This is where our fearless hero of the story, Abram, who now “believes in the Lord” would refuse, right? This is where he would remind his wife, “I saw the very presence of the Lord in the form of a flame passing through an aisle of sacrificed animals flesh in solemn ceremony to solidify his covenant with me. We must be patient and wait for the Lord to fulfill his promise.” That is what Abram of God Most High (14:19) would say to such an absurd suggestion, right?
Wrong. “And Abram listened to the voice of Sarai.” (16:2)
And just like that all the progress that Abram has made, gets tossed out the window. We are suddenly reminded that while Abram has moments of profound faith, he is still, and continues to be throughout his life, a deeply flawed man.
So Abram gives in to his wife’s suggestion, and sleeps with her maid, and the maid conceives a child.
This is where Sarai, a woman who is desperate to fulfill her wifely responsibility, would breathe a sigh of relief, right? As painful as it was, she has succeeded (sort of) in “providing” her husband with his heir. She should now be happy, and be grateful to her maid for providing her body as a vessel to give her husband the child she felt responsible to provide, right?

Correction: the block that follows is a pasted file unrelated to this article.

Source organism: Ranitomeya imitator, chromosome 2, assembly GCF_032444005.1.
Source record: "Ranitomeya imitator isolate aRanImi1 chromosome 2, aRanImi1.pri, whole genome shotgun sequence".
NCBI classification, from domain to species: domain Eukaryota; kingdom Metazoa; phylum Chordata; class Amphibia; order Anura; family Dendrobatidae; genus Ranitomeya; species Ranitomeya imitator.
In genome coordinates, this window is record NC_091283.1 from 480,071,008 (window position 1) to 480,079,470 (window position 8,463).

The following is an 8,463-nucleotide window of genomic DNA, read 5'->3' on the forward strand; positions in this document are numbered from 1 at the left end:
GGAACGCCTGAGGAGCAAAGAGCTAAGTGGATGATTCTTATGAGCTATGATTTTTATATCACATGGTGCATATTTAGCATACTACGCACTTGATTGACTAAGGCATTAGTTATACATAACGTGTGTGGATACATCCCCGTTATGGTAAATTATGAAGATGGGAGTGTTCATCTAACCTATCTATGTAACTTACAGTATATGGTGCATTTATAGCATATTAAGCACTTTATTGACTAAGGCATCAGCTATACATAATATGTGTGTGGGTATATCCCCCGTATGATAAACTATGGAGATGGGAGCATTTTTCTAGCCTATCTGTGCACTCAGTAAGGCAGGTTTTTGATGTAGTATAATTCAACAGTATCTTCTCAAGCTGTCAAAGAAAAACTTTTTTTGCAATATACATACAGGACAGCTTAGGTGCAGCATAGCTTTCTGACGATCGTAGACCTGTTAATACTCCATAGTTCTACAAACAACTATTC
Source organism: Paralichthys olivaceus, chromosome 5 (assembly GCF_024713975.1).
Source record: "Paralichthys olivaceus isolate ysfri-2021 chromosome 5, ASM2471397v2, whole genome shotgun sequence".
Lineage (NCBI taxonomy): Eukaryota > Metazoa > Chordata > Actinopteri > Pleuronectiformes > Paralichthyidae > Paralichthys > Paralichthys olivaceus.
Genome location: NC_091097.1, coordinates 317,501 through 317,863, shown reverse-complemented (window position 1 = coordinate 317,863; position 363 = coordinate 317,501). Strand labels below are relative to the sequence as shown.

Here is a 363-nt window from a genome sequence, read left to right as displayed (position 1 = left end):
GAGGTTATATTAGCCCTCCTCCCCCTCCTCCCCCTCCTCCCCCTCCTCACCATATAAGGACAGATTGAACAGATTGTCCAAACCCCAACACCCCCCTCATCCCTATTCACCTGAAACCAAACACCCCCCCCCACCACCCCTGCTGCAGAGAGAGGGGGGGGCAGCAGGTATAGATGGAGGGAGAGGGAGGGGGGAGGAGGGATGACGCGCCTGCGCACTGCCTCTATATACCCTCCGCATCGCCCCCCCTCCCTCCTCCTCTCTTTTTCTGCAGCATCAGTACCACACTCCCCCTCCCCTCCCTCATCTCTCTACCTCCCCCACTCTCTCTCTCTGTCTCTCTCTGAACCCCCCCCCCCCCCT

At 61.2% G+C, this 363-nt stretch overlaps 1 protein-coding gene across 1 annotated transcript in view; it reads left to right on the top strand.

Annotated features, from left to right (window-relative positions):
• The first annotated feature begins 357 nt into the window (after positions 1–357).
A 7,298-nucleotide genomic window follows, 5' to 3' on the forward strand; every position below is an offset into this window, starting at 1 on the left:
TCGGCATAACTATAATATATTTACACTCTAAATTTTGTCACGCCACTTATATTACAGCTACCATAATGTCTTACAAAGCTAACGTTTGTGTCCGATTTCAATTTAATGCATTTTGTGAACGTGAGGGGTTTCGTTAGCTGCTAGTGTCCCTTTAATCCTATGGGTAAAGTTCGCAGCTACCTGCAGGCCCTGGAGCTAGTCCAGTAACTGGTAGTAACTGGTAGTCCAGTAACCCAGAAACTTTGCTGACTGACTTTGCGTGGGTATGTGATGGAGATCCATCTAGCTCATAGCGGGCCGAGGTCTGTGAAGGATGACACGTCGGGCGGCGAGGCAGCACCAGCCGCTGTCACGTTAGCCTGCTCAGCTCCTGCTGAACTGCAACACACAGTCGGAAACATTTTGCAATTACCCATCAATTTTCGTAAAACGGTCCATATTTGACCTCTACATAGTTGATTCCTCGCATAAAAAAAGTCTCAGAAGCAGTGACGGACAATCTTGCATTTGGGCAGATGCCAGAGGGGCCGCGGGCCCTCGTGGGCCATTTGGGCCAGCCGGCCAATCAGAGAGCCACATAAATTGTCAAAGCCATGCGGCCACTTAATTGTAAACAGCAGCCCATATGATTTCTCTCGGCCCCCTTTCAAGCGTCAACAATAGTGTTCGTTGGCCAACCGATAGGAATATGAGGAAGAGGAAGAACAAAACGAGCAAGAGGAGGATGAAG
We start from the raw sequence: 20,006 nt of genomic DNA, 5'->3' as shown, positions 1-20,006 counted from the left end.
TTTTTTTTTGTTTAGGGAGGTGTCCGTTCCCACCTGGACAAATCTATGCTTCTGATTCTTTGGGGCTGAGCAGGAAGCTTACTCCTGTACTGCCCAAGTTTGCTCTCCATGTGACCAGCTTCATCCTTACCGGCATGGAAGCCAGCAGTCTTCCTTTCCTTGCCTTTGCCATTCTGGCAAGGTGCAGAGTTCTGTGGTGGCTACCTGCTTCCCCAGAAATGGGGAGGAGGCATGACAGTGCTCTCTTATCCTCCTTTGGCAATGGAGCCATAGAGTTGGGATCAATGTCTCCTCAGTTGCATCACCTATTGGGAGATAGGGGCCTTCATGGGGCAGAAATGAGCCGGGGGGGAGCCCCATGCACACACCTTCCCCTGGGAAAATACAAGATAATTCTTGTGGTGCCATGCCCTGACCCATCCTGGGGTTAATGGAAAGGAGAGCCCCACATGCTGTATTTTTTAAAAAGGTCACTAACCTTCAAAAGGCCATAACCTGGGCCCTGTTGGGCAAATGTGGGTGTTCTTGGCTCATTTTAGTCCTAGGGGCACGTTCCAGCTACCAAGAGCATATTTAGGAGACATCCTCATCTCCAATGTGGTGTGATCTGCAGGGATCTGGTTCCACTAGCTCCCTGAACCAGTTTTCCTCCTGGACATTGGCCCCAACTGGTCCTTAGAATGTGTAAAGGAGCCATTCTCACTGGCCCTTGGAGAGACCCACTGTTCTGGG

Wrong. “When she saw that she had conceived, her mistress [Sarai] was despised in her [Hagar’s] sight” (16:4) Hagar apparently did not feel too kindly about being used as a human IVF petri-dish. Shockingly, Hagar was not particularly thrilled about being forced into sleeping with her master, and bearing his child. Apparently Hagar was less than excited about being forced to carry the child that Sarai was not patient enough to wait to carry herself. And much to Sarai’s surprise, Hagar looks upon Sarai with disgust. And rather than being understanding, Sarai turns herself into the victim, “May the wrong done me be upon you [Abram]. I gave my maid into your arms, but when she saw that she had conceived, I was despised in her sight. May the Lord judge between you and me.” (16:5)